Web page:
A rescue centre has warned of a recent influx in larger dog breeds needing new owners due to ‘outgrowing’ homes when they reach full size.
Jayne Shenstone from the German Shepherd Dog Rescue explained that they could not have foreseen the enormous puppy boom during last year’s lockdown, but that ‘backstreet breeders’ had been cashing in on the unprecedented circumstances.
She told TeamDogs: “We know that German Shepherd puppies have not been available for much under £2,500 and some are being advertised for much higher figures.
“When people realised just how much prices were rising last year, they turned to rescues.
“We of course had very few come in when people realised they could sell them for thousands online. We were swamped with adoption forms but over 90 percent of them we wouldn’t have rehomed a hamster to.”
The German Shepherd Dog Rescue centre is a charitable organisation dedicated to the rescue, short term fostering and long term adoption of German Shepherds and occasionally other larger breeds of dogs.
Founded in 2001, the rescue is run entirely by volunteers, and rehomes dogs across the UK, including Greater Manchester.
After the scramble for puppies subsided, Jayne said they have seen the trend go the other way, with people reaching out to the rescue to rehome their 'unruly' dogs who have since outgrown their homes.
“The issue we now have is that many pups bought since March 2020 have not been socialised properly so they are dog aggressive and don’t like strangers.
“We have had a flood of rehoming forms coming in for dogs bought during lockdown with the main reasons for rehoming being either behavioural problems because of lack of socialisation or because owners have gone back to work.
“It’s quite clear too that many of these dogs have been bought by people who have never had a large breed before and they did not do any research.”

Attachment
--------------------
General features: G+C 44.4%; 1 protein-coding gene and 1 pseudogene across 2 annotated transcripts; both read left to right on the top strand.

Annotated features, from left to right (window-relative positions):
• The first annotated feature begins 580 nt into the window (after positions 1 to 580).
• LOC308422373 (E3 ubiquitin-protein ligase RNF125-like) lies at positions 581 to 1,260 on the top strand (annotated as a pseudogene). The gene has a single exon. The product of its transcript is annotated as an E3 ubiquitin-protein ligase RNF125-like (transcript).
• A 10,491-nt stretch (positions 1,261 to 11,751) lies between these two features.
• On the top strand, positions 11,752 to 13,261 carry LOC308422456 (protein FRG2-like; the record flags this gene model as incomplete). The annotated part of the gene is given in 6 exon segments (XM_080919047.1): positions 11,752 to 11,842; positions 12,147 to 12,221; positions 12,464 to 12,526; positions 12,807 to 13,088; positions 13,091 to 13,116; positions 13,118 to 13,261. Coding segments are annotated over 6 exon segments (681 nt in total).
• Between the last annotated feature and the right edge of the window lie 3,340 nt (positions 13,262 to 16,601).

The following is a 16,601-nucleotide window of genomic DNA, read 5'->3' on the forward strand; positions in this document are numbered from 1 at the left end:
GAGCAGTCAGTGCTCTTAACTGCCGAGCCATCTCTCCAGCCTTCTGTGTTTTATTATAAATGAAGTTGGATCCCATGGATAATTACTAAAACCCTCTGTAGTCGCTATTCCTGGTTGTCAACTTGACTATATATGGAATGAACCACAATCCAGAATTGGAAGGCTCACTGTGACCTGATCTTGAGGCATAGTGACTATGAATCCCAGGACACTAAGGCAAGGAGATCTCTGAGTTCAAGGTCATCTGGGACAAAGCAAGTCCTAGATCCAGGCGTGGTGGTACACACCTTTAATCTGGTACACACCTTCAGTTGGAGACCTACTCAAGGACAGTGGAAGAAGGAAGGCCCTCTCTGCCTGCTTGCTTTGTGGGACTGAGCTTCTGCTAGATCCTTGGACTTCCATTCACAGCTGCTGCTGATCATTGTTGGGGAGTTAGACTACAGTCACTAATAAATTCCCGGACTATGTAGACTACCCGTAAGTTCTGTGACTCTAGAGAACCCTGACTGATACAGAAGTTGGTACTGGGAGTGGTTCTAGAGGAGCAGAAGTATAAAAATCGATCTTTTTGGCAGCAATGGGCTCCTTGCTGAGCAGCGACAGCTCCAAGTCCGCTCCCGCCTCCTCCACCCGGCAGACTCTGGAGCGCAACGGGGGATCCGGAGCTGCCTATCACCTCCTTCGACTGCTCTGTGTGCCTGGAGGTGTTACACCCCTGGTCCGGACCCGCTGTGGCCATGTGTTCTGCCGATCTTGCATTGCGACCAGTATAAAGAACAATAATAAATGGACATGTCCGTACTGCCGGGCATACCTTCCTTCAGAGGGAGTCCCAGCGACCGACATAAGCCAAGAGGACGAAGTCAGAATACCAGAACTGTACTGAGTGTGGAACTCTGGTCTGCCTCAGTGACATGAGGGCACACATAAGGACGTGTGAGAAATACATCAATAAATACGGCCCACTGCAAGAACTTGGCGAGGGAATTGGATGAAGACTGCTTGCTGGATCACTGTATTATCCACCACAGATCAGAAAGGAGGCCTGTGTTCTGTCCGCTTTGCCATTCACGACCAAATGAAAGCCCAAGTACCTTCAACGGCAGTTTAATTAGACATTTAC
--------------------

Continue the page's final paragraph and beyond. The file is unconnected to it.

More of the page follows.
In general, the rescue does not rehome to households where the dogs are left alone for more than five hours a day, or to places that don’t have a secure garden where they can stretch their legs and let off steam.
They also will not rehome to owners who expect to breed the dog, or who will keep their new pet outside as a guard dog rather than housing them indoors with the family.
One particular cause of concern for the rescue is the rehoming of Caucasian Shepherd dogs, one of the largest breeds in the world
The breed, which can grow up to 75cm tall and weigh around 60kg were originally bred as mountain dogs for guarding sheep and are often simply too big for suburban living.
Jayne said: “This is not a breed for suburban households and very few people will be capable of dealing with this breed.
“They are the most adorable cute teddy bears when they are pups but grow into 60-70kg adults. Many times the owners state on their rehoming form - the dog grew too big for their home.”
“We rehome the ones that will do okay in a rural environment but many of these dogs will not make pets for your average household.
“The two sanctuaries that can help them are over capacity now with waiting lists and our fear is that many of these dogs- and German Shepherds too- will be put to sleep simply because there are no rescues that have space for problem dogs.”